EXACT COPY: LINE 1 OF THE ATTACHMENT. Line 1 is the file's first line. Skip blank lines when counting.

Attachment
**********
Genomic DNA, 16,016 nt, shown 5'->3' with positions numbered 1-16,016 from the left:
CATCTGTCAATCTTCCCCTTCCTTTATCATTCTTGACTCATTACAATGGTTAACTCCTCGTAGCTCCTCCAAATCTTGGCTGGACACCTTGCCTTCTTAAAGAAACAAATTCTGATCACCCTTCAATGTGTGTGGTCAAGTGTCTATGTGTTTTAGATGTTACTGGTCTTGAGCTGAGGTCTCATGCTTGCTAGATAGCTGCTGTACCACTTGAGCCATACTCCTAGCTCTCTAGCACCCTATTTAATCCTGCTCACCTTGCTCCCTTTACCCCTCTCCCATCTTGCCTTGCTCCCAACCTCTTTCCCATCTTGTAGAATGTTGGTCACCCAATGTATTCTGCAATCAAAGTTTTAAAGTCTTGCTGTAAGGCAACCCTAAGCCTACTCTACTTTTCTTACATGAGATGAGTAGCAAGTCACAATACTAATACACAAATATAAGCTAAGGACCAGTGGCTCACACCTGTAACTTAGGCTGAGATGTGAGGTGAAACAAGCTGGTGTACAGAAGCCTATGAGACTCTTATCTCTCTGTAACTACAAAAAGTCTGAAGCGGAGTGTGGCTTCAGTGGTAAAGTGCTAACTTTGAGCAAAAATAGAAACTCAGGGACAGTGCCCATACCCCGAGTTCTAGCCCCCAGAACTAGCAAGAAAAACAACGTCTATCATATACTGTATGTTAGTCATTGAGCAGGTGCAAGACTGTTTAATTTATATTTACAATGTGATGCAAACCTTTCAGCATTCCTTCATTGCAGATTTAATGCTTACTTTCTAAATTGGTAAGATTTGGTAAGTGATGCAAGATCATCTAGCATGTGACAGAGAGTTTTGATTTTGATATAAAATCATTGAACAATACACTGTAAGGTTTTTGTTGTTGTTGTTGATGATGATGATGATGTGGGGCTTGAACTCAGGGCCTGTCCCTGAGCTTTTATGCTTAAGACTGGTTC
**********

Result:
Genomic DNA, 16,016 nt, shown 5'->3' with positions numbered 1-16,016 from the left: